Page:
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Enterprise resource planning (ERP) is crucial for the success of any business. The software and technology used to integrate the different management components of a business provides a bird’s eye view of enterprise processes and facilitates the most minute technical nuances.
Software-as-a-Service (SaaS) and cloud-based solutions for ERP and treasury management systems (TMS) are the overwhelming preference for modern enterprises. However, ERP migrations can be complex and time-consuming, especially when corporate treasury and IT staff lack the bandwidth to support such a transition.
To learn more about how partnering with a specialist helps reduce the strain faced during ERP migration projects, PaymentsJournal sat down with Jon Paquette, Vice President of Solutions, U.S. at Treasury Intelligence Solutions (TIS), and Steve Murphy, Director of Commercial and Enterprise Payments Advisory Service at Mercator Advisory Group.
Out with the old complexities…
Enterprise resource planning has never been simple. Historically, the complicated aspects of ERP have involved hosting and architecture. These days, those complexities are largely resolved with SaaS and cloud-hosted solutions, the advantages of which are primarily felt on the IT side.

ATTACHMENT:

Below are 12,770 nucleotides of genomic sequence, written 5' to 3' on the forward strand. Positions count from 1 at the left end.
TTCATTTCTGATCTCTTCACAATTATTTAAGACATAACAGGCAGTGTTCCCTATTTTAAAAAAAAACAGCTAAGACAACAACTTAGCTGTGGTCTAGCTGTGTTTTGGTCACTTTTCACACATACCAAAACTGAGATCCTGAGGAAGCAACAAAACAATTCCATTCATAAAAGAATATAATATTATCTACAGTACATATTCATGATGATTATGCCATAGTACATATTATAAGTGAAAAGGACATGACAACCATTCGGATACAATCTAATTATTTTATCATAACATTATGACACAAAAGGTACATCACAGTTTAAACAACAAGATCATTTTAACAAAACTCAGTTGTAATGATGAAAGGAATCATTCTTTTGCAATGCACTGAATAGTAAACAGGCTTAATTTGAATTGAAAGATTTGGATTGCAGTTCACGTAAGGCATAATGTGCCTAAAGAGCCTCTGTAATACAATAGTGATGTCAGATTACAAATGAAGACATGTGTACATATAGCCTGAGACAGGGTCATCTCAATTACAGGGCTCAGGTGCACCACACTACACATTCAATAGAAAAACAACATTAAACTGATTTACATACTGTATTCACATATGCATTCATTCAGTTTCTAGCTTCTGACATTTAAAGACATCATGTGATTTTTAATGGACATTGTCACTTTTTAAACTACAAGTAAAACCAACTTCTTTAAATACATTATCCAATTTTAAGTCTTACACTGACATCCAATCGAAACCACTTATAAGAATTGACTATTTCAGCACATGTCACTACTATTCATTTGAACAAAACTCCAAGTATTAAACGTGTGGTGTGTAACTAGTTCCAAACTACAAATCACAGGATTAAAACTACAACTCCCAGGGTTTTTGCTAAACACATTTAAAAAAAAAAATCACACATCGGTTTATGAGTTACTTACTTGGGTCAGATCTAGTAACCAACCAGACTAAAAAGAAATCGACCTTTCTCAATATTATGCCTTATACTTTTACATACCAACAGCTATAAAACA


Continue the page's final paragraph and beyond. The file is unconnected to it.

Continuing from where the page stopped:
“IT no longer needs to build, maintain, and support the infrastructure that ultimately ERP is being hosted on,” said Paquette, “which is a big advantage versus previous on-premises models that organizations have employed.” This frees up IT to take advantage of the unlimited processing power of a cloud providers like Amazon Web Services (AWS) or Microsoft Azure.
The biggest business advantage of SaaS cloud-based solutions for ERP is the improved accessibility compared with on-prem systems. Giving all relevant individuals access to ERP applications offers a huge opportunity for improvement, not to mention an easier time with automating and standardizing processes.
…in with the new complexities
Now, the new challenge is for enterprises to get the most out of their investment in ERP migration. “A lot of the complexities don’t go away,” Paquette pointed out. As businesses consider all the different systems they are migrating from, there are a number of questions to ask:
- What other integrations are necessary?
- What do the payments processes look like?
- What do the reconciliation processes look like?
- What do the in-cash applications look like?
- How can those processes be automated?
- What data is necessary to drive everything?